Genes Cannot Be Patented, U.S. Supreme Court Rules

WASHINGTON, Jun 13 2013 (IPS) - The nine judges of the U.S. Supreme Court ruled unanimously Thursday that naturally occurring DNA, including component parts of that genetic material, cannot be patented.

The decision overturns three decades of practise to the contrary by the U.S. Patent and Trademark Office.

Health and civil liberties groups are celebrating the unusual unanimous ruling, as are consumer protection advocates.

Although the case dealt specifically with questions regarding the “isolating” of genes within the human genome, the judges did not limit their decision to human genetics, meaning the case will have an effect throughout the biotechnology industry.

“A naturally occurring DNA segment is a product of nature and not patent eligible merely because it has been isolated,” Justice Clarence Thomas wrote in the court’s final opinion.

He noted that U.S. patent legislation “permits patents to be issued to ‘[w]hoever invents or discovers any new and useful…composition of matter,’ but ‘laws of nature, natural phenomena, and abstract ideas’ ‘are basic tools of scientific and technological work’ that lie beyond the domain of patent protection”.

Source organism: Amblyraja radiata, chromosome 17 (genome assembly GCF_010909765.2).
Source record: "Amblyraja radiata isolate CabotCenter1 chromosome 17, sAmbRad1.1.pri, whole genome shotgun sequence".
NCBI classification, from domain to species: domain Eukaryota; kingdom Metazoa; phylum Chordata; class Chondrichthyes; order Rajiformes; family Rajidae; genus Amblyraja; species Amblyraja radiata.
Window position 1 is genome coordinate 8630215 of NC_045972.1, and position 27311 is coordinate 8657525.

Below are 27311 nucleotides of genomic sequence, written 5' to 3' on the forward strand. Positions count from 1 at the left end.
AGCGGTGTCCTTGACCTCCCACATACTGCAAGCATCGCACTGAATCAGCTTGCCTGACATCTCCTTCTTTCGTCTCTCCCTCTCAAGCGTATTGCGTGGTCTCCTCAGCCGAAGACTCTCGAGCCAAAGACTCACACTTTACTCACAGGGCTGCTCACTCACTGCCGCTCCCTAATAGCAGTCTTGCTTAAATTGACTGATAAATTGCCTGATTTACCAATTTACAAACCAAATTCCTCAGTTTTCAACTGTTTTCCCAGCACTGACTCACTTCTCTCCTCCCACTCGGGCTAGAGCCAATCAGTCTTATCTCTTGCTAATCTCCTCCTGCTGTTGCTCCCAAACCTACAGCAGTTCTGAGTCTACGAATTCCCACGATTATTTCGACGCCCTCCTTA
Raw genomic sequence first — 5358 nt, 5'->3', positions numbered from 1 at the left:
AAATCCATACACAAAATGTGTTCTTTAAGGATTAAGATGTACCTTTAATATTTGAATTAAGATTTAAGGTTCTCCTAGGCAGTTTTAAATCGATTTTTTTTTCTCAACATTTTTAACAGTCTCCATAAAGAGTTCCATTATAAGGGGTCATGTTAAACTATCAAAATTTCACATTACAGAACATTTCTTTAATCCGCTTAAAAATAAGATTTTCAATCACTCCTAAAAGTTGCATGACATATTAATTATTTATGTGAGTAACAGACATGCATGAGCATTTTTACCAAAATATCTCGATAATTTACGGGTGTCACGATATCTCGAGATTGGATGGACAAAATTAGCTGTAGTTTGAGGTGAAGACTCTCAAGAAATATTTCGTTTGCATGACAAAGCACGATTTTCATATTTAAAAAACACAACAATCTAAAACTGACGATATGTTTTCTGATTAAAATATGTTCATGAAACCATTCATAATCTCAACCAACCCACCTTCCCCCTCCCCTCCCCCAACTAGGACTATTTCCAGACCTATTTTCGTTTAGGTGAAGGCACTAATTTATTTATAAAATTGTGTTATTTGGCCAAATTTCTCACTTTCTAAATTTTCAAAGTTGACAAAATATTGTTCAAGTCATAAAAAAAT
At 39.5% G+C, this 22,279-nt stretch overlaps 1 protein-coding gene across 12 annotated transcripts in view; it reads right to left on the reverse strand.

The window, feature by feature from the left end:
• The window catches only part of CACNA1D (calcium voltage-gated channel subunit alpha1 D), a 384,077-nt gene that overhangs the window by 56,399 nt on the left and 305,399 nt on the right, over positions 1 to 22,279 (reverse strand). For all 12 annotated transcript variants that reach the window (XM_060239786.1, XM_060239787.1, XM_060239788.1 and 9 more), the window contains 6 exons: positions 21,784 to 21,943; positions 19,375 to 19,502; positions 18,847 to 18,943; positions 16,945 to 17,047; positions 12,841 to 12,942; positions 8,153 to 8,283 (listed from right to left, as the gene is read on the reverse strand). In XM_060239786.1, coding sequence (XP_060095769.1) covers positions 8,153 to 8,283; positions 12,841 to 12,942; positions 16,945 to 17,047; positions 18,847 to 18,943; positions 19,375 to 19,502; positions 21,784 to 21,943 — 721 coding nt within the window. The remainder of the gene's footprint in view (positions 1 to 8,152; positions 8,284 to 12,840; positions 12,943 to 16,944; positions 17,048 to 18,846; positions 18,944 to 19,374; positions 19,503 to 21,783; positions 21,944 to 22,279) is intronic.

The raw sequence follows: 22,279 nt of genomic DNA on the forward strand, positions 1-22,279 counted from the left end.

The court did, however, leave open the possibility of patenting synthetic or “complementary” DNA, artificial copies of DNA that are either separated or constructed in a lab and allowed to evolve on their own.

The biotech industry has long argued that stringent patent protection is needed for companies to feel comfortable spending the significant capital required to fund related research and development.

Others have suggested that allowing such patenting actually quashes innovation by limiting competition, while also pointing to the significant federal money that is often available for such research.
"A product of nature cannot be patented."
-- Sandra Park

Still, the ruling will likely affect and potentially void thousands of patents on “isolated” genetic material taken out over the past decade or more, though experts say the legal process will now be required to move through each patent on a case-by-case basis. Isolated DNA is genetic material excised from chromosomes but not otherwise altered.

According to current estimates, about 40 percent of the human genome is currently covered in some way by patents.

Product of nature

“The court’s decision today represents a straightforward application of the ‘product of nature’ doctrine, which holds that a product of nature cannot be patented,” Sandra Park, a senior staff attorney with the American Civil Liberties Union (ACLU), a watchdog group, told reporters after the ruling.

“Maybe a product required great ingenuity to discover, but a product of nature needs to remain as part of the storehouse of knowledge.…This is a simple question but with profound consequences, and from our perspective this ruling is a victory.”

The ACLU has been involved in this case since 2009, when it helped bring a lawsuit on behalf of plaintiffs suffering from breast cancer who found themselves at the mercy of a U.S. company that had patented two genes linked to breast and ovarian cancer. Researchers working for that company, Myriad Genetics, isolated those genes and then developed tests for mutations based on the research.